Regardless of our preferences, money is a heavy deciding factor in our lives and it’s crucial for us to recognize that our stewardship of money really is a reflection of our individual personality.
Most of us can relate to a number of profiles, yet one tends to be predominant. Understanding which personality type best fits us is important since it has an impact on our relationships regarding money matters.
By design, the following personalities present these attitudes at an extreme level, so finding a perfect fit is unnecessary. Pause a moment to see which ones you relate to, and which resonates the most with you.
(Also note that although each personality type has a gender-specific name, all the following types apply to both males and females.)
i. Sam The Slob
Sam finds it very difficult to get organized, so he deals with a fair amount of clutter. Financial life is often chaotic and a source of problems, especially in marriage.
ii. People-person Paula
Relationships mean everything to Paula. She finds it difficult to make managing her finances a priority.
“Don’t bother me with all those details,” she says.
She’s often very generous – sometimes to a fault. While these traits are endearing, they can lead to the same problems Sam the Slob runs into.
iii. Suzy Spender
Suzy gets tremendous short-term emotional satisfaction from buying things for herself and others. She often spends more than she has – and not necessarily on health priorities. She doesn’t think of the consequences of this overspending until a lot of damage is done.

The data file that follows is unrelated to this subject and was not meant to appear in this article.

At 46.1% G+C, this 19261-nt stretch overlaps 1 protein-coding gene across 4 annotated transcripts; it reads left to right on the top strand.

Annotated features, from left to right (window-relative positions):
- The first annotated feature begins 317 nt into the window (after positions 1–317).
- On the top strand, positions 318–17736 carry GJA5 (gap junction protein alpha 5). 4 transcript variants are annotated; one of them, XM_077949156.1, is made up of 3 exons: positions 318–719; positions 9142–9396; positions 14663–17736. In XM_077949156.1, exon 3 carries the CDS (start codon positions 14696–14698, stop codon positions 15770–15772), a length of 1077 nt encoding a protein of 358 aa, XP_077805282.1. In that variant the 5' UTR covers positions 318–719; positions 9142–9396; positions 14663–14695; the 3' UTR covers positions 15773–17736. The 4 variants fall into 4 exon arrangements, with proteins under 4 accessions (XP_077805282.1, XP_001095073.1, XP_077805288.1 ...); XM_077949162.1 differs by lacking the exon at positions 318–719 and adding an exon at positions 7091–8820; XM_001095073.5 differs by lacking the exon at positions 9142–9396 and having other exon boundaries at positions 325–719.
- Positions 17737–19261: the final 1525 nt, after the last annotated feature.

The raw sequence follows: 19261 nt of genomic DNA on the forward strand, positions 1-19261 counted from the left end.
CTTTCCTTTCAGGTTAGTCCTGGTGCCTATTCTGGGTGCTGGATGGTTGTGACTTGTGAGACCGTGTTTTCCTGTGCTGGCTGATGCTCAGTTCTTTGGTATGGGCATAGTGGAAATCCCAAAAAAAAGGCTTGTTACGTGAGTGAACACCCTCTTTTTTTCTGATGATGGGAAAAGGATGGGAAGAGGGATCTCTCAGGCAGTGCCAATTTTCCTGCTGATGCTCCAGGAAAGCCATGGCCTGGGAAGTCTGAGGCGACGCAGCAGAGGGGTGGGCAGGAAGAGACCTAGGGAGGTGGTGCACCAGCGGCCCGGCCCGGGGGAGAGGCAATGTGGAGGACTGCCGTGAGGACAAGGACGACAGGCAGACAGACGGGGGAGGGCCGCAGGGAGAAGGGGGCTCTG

iv. Harry The Hoarder
Harry is like the squirrel with his money – he stashes it away, but not necessarily for appropriate needs. The hoarding is often done out of his desire to develop a sense of security. He borders on stingy by holding too tightly to what he has.
v. Wilbert The Winner
Wilbert considers money a game. He wants to stay ahead of the Joneses and plays to win. Wilbert will often be a person of substantial accomplishment, but his drive needs to be tempered by the motive of love rather than the desire to be number one.
vi. Paul The Penny-Pincher
Paul does a great job of watching over the pennies, whether through the use of coupons or watching out for special sales. But Paul fails to look at the larger picture. He may be using coupons, but he can still be overspending. More importantly, he may not have taken the time to set godly priorities.
Can personality be changed? Can our inherent traits be improved upon?
How do we improve ourselves after identifying our money personality?
Find an accountable partner who has a different personality type, and work together with honesty to be stronger in your financial areas of weakness.
It can be quite exhilarating to working together with a partner whose strengths and weaknesses complement yours. On the bright side is that you’ll both grow together, and become stronger over time, and you’ll both have a priceless enriching relationship that proves to hold exponential growth.